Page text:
[Haskell-beginners] Implementing a Local Propagation Network

Stephen Blackheath [to Haskell-Beginners] mutilating.cauliflowers.stephen at blacksapphire.com
Wed May 19 18:55:04 EDT 2010


I think that looks like about the best way you could do it.  If I were
doing it, I would probably write it without the state monad, with all
the LPN ()'s becoming Network -> Network, and the code wouldn't be all
that different, except that 'multiplier' and 'adder' would become
slightly less readable.

If you did that, then in those cases (where your algorithm is described
by a sequence of modifications) you can say 'flip execState network $ do
...'.  Then all the 'revokeWire sum name's have to become 'modify $
revokeWire sum name'.

There's no particular reason why that's better - it's just style.  If
your main program is going to describe a whole lot of complex
transformations that happen in sequence, then your way would likely be
better than my suggested way.


On 20/05/10 07:12, Patrick LeBoutillier wrote:
> Stephen,
> Thanks for the advice, finally I ended up using a State Monad and
> names (String) as symbolic references.
> Here is what I came up with: http://pastebin.com/gqkP2sWy
> Here is some test code:
> import LPN
> import Control.Monad.State
> testfc = snd $ runState fc networkMake
> fc :: LPN ()
> fc = do
>   i:j:k:l:m:[] <- sequence $ map addWire ["i", "j", "k", "l", "m"]
>   f <- addIO "Fahrenheit" i
>   c <- addIO "Celsius" m
>   addConstant "32" 32 j
>   addConstant "5/9" (5/9) l
>   addAdder "+" j k i
>   addMultiplier "*" k l m
>   input f 212
> At first it felt kind of messy, but as I kept refactoring and pushing
> stuff into the monad it became a lot cleaner and felt less heavy.
> I learned a lot about the State Monad doing this.
> Thanks,
> Patrick
> On Mon, May 17, 2010 at 10:41 PM, Stephen Blackheath [to
> Haskell-Beginners] <mutilating.cauliflowers.stephen at blacksapphire.com>
> wrote:
>> Patrick,
>> If you want to implement it in a functional style, you have to use an
>> association map of some sort.  Haskell only has values, but not any
>> concept of a reference (unless you count things like IORef, but I am not
>> counting those).  Generally speaking this is needed whenever you are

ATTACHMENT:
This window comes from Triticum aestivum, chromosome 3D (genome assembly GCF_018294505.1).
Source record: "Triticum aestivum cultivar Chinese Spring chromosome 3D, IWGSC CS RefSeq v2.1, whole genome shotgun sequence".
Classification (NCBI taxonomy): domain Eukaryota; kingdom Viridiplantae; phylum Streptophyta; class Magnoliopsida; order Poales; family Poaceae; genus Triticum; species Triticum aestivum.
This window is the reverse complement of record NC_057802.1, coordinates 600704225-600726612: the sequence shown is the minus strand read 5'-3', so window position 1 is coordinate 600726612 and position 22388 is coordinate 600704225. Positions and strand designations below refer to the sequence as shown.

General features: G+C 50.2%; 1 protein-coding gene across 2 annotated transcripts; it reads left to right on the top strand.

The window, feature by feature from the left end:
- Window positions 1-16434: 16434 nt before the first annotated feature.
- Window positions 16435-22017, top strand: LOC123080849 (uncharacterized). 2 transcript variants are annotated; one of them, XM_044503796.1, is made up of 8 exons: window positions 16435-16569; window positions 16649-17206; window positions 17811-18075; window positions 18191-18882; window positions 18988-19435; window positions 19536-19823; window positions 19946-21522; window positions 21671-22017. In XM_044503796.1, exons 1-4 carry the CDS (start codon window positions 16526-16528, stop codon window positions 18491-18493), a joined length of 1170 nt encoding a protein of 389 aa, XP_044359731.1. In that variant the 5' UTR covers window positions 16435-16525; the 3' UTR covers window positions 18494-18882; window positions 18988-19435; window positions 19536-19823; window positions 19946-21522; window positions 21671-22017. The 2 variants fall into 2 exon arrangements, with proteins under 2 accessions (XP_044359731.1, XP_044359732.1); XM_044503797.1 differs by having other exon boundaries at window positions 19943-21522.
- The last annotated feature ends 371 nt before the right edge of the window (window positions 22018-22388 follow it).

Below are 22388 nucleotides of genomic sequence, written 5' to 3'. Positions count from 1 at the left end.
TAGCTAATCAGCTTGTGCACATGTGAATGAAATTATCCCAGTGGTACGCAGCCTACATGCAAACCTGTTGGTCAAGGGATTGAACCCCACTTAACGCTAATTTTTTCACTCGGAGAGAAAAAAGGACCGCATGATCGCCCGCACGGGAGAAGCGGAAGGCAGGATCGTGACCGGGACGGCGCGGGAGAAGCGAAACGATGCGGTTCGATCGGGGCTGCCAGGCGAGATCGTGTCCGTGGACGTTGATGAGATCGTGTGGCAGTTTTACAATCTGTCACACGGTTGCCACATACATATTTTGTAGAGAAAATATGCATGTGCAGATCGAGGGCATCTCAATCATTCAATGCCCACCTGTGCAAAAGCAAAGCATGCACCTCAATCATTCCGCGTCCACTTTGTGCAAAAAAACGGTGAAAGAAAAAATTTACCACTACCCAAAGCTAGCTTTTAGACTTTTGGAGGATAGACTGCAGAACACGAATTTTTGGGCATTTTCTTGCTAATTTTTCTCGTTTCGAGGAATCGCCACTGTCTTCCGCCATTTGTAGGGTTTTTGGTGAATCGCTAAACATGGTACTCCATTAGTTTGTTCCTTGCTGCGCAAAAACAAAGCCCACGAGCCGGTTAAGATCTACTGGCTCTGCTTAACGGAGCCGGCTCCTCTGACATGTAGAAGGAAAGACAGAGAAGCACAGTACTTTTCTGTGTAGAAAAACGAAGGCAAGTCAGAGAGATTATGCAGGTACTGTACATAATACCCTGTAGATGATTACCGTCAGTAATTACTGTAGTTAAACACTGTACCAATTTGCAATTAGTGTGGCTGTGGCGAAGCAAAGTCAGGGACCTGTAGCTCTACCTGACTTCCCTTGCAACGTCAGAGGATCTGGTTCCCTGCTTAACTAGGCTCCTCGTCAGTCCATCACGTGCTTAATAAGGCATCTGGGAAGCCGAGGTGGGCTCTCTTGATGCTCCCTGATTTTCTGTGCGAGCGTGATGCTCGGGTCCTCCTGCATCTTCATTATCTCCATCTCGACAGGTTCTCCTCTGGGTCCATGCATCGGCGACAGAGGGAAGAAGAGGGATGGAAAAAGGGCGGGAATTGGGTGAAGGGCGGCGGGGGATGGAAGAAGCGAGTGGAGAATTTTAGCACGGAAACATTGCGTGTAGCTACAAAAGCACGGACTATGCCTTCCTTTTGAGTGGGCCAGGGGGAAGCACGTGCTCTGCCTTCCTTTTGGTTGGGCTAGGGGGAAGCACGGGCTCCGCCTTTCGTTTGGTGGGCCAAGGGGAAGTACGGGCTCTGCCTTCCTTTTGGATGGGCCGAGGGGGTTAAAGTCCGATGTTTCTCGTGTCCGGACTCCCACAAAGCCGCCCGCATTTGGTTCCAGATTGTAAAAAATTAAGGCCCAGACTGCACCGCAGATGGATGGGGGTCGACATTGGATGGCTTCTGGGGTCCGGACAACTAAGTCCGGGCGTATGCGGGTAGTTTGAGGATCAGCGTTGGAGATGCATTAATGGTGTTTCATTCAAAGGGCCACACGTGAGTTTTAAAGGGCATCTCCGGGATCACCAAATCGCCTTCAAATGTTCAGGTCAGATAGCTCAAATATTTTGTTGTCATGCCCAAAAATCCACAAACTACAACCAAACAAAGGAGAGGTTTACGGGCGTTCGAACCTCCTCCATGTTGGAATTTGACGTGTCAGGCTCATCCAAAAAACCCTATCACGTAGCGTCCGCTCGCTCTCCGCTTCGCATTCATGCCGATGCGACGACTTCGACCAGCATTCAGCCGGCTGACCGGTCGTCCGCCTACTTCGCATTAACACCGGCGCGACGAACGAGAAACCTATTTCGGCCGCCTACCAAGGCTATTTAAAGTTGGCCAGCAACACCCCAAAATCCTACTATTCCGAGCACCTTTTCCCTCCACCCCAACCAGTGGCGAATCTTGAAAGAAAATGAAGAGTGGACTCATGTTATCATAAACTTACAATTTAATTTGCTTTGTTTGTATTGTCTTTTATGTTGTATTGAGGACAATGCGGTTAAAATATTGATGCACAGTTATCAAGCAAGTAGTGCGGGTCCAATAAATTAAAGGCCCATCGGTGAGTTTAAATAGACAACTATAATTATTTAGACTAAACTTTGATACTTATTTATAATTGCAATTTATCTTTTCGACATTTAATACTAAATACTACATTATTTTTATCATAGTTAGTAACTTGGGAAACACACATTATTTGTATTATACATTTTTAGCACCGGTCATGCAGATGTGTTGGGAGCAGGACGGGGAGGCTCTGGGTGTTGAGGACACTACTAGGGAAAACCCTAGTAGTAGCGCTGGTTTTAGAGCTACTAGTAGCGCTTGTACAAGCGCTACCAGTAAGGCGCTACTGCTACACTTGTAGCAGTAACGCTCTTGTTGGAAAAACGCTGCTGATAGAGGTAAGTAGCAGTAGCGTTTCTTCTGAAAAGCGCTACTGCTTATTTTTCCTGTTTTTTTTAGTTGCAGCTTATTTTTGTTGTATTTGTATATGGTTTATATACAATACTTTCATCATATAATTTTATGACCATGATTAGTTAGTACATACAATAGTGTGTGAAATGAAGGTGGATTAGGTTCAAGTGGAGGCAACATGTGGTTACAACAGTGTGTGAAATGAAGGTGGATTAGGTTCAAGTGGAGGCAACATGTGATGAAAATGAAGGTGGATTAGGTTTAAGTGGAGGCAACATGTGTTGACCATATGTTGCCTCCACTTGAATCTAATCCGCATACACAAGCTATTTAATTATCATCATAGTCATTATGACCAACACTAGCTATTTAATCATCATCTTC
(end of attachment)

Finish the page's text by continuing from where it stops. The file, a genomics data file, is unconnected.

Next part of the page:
>> dealing with a data structure that has cycles.  (Generally speaking
>> because it's possible to make data structures lazily refer to themselves.)
>> People usually use IntMap, but there's a new package EnumMap on Hackage
>> which is really powerful.  It's like IntMap only typesafe.  You will
>> need a counter in your data structure as a source of unique ids.  You
>> can also use value-supply (from Hackage), which is a great bit of code.
>> On the face of it, this seems cumbersome, but the way to do it is to
>> create a data structure and access it through accessor functions like
>> "add node", "delete node", "follow wire", etc.  This way you can
>> abstract those details away.  People have done various directed/undirect
>> graph packages and so on on Hackage - I can't recommend anything.
>> Stick with it - this approach does work.  I've done things like
>> conversion of 3D models into triangle strips using this method, with
>> very satisfying results.
>> Steve
>> On 18/05/10 12:59, Patrick LeBoutillier wrote:
>>> Hi all,
>>> After learning some Haskell recently, I decided to revisit a book
>>> about functional programming techniques for Perl: Higher Order Perl. I
>>> didn't fully understand the book at the time but now my Haskell
>>> experience has proved to be very insightful.
>>> Towards the end of the book the author implements a local propagation network.
>>> Here is the Perl source code:
>>> http://hop.perl.plover.com/Examples/Chap9/Local-Propagation/
>>> The PDF of the specific chapter is here:
>>> http://hop.perl.plover.com/book/pdf/09DeclarativeProgramming.pdf
>>> I would like to experiment with something similar in Haskell, but the
>>> way this network is designed is all about state and references:
>>> - Wires have a values that can change over time;
>>> - Wires have references to nodes;
>>> - Nodes have references to wires;
>>> I'm a bit stuck as to how to approach the "object has a list
>>> references to other objects" situation from Haskell. I tried this:
>>> type Name = String
>>> data Node = Node Name [Wire]
>>> data Wire = Wire Name Node Double [Node]
>>> But that doesn't seem like it would work since when I change a Wire I
>>> must find all "copies" of it (in the Node objects) and update them
>>> also. Perhaps I should just refer to Wires/Nodes by name and use an
>>> association list to lookup them up, but that seems cumbersome.
>>> Anybody have any suggestions?
>>> Thanks a lot,
>>> Patrick
>> _______________________________________________
>> Beginners mailing list
>> Beginners at haskell.org
>> http://www.haskell.org/mailman/listinfo/beginners

More information about the Beginners mailing list